We made it to Kingston on the 4th of July, marking our completion of the Rideau Canal and reaching one of our first milestones. We left the Rideau and reentered the St. Lawrence River when we passed under the lift bridge on the LaSalle Causeway at 1300. We plan to stay in Kingston for a few days and then head west into Lake Ontario, our first great lake.
By our count we've passed through 56 locks since leaving Rouses Point, NY, just over two weeks ago - has it really only been that long? The locks themselves are not difficult, and we've developed a system that works very well for us and the boat. However, this extreme heat has definitely added a level of difficulty. We know we've been dehydrated despite our efforts to drink water throughout the day, and it caught up with us on Wednesday as we slogged through our last several locks like a couple of sedated sloths. The lift bridge truly was a sight for sore eyes. We tied off at the Confederation Basin Marina and each promptly took a nap, one of two that afternoon.
On Monday, two days earlier, we left Smiths Falls early in the morning and began moving into the Rideau Lakes region. The weather was hot with a light (hot) breeze. I needed to get some laundry done, and due to the competing power demands of our various on-board appliances, with A/C taking priority, I was able to get the wash done but the dryer was not an option. So, I improvised. Due to the humidex (as we've heard it referred to here on many occasions), the clothes only became less damp. I snuck in a drying cycle eventually.
When moving North to South, as we have, you pass through Lower Rideau Lake first and then Upper Rideau. In between and around the lakes there are also many narrow channels, particularly when getting closer to a lock. http://www.twprideaulakes.on.ca/tourism-phototours.html This is "cottage" country, and boy are there some beautiful cottages. The lakes are dotted by many islands, large and small, and there's a huge amount of green space despite the number of cottages. It's a truly beautiful place; another right on our doorstep that we never knew existed.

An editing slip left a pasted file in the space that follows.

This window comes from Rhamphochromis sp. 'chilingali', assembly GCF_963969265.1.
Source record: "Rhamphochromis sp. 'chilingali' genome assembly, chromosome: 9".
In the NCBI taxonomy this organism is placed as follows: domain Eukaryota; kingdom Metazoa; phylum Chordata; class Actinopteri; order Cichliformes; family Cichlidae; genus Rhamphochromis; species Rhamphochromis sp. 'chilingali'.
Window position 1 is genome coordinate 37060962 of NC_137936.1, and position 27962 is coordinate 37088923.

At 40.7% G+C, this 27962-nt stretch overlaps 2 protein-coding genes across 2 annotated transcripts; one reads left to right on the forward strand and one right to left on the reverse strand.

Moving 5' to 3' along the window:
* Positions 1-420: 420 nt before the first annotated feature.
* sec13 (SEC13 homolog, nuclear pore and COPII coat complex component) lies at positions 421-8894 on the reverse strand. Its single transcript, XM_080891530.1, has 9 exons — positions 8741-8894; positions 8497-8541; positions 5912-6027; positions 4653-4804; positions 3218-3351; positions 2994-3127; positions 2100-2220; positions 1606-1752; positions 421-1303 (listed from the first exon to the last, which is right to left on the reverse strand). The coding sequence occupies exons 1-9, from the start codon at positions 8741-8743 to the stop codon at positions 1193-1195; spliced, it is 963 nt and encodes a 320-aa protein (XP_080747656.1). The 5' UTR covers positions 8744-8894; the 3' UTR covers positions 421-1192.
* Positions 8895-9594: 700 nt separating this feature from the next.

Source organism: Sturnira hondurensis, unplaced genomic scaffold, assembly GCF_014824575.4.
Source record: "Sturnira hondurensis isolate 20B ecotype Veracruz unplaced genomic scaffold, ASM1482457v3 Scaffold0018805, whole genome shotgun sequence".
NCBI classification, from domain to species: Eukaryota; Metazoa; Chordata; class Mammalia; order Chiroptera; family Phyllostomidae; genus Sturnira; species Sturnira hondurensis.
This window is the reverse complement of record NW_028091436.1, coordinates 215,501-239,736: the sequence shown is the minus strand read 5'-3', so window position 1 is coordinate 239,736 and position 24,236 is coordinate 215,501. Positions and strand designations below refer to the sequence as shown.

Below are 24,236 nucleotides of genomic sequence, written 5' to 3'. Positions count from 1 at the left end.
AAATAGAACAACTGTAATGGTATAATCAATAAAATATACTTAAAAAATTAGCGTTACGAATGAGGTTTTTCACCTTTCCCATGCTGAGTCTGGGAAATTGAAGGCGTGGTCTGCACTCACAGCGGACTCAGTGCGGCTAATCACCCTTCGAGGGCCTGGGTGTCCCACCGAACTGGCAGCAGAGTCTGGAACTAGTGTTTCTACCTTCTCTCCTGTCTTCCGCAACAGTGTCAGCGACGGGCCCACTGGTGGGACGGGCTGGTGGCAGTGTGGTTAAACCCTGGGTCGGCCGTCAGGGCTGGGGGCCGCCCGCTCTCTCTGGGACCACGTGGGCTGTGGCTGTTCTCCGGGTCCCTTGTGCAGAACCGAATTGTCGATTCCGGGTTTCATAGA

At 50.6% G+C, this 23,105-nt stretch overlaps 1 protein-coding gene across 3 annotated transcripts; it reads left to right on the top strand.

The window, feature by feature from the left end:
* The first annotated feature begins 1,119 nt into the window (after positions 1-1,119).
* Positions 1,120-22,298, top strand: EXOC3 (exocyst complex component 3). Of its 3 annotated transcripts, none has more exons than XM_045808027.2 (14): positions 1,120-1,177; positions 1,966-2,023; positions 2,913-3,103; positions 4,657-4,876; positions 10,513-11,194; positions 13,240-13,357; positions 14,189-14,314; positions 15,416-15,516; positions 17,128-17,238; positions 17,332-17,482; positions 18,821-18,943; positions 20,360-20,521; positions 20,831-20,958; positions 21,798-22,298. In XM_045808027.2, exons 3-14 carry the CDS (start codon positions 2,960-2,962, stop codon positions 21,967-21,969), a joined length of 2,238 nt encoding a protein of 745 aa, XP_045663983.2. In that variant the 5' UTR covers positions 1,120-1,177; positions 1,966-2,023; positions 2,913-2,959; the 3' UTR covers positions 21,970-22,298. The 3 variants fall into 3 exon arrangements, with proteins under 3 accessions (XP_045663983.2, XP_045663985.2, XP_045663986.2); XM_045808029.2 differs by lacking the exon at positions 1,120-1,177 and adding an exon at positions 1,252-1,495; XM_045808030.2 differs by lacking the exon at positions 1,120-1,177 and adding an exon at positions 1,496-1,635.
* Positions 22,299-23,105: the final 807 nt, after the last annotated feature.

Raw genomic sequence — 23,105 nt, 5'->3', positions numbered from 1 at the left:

On Monday night we moored at Newboro Lock. Newboro is the second smallest incorporated community in Ontario and the unlikely home of a unique and rather high-end store we'd been told to visit - Kilborn's on the Rideau. Even though there is nothing we want or need, we thought it might be fun to browse. The store is lovely with products ranging from kitchen wares to designer clothing to furniture. We walked a mile or so to reach it from the lock, just long enough to render the showers we had just taken obsolete. Our appearance by the time we got there seemed to create enough concern for the rather snooty shopkeeper that we had a tail while there - a cute little shopgirl who had probably been charged with making sure we didn't steal anything. In the words of my good friend Blackie, that's boat life.
The highlight of the Newboro stay ultimately came from a very unexpected place. When we first tied up, Dave noticed a turtle in the water near the boat. She was still there after our trip to town. As I watched her, I noticed that she was trying to find a way to get up on the dock despite the fact that it was too high for her. Thinking she might be looking for food, I tossed her a couple of small pieces of lettuce (I know I shouldn't have), but she wasn't interested. It wasn't until a while later that I noticed someone from another boat looking at something on the hill above the lock wall. It turns out that this little mother turtle had some eggs to lay, and she dug holes and deposited her eggs for hours. I've never seen anything like it and was thrilled to be a spectator. I've included a photo carousel (click to view the next photo) and a video. Please forgive the video quality - I was making sure not to step in any of the many holes she dug.
On Tuesday we continued through the central lakes region. We stopped for lunch at the Opinicon at Chaffeys Lock in Elgin, Ontario. This was another piece of local knowledge that was shared and encouraged. Lunch did not disappoint!
That day we made it as far as Upper Brewers lock. Again, the heat and humidity were slowing us down so we didn't push it. Upper Brewers did not have the charm of the other places we stayed and was our least favorite spot on the Canal, not to mention the fact that the Captain found an oil leak requiring him to spend an hour or so in the even hotter engine room that evening. True to form, he did the necessary despite the conditions. We had steak on the grill at 1100 hours. That's boat life!